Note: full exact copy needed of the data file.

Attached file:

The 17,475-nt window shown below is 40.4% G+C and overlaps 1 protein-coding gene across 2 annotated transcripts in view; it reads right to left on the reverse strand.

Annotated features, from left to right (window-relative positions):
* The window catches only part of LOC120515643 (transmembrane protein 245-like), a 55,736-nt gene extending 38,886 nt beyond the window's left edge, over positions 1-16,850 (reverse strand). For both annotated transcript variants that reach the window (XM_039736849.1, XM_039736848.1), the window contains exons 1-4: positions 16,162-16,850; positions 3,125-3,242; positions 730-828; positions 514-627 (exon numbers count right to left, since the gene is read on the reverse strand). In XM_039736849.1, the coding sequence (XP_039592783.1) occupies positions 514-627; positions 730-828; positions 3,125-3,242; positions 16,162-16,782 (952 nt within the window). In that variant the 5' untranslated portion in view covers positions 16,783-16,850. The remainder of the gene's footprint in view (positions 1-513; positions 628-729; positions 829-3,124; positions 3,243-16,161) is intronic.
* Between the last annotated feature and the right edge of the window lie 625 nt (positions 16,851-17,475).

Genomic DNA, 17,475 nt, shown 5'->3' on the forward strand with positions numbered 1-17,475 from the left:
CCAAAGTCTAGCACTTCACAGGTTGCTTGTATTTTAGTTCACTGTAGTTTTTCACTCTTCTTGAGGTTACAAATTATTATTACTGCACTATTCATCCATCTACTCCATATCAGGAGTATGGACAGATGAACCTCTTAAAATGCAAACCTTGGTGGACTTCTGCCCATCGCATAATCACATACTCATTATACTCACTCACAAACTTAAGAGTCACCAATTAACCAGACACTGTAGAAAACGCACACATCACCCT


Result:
The 17,475-nt window shown below is 40.4% G+C and overlaps 1 protein-coding gene across 2 annotated transcripts in view; it reads right to left on the reverse strand.

Annotated features, from left to right (window-relative positions):
* The window catches only part of LOC120515643 (transmembrane protein 245-like), a 55,736-nt gene extending 38,886 nt beyond the window's left edge, over positions 1-16,850 (reverse strand). For both annotated transcript variants that reach the window (XM_039736849.1, XM_039736848.1), the window contains exons 1-4: positions 16,162-16,850; positions 3,125-3,242; positions 730-828; positions 514-627 (exon numbers count right to left, since the gene is read on the reverse strand). In XM_039736849.1, the coding sequence (XP_039592783.1) occupies positions 514-627; positions 730-828; positions 3,125-3,242; positions 16,162-16,782 (952 nt within the window). In that variant the 5' untranslated portion in view covers positions 16,783-16,850. The remainder of the gene's footprint in view (positions 1-513; positions 628-729; positions 829-3,124; positions 3,243-16,161) is intronic.
* Between the last annotated feature and the right edge of the window lie 625 nt (positions 16,851-17,475).

Genomic DNA, 17,475 nt, shown 5'->3' on the forward strand with positions numbered 1-17,475 from the left:
CCAAAGTCTAGCACTTCACAGGTTGCTTGTATTTTAGTTCACTGTAGTTTTTCACTCTTCTTGAGGTTACAAATTATTATTACTGCACTATTCATCCATCTACTCCATATCAGGAGTATGGACAGATGAACCTCTTAAAATGCAAACCTTGGTGGACTTCTGCCCATCGCATAATCACATACTCATTATACTCACTCACAAACTTAAGAGTCACCAATTAACCAGACACTGTAGAAAACGCACACATCACCCT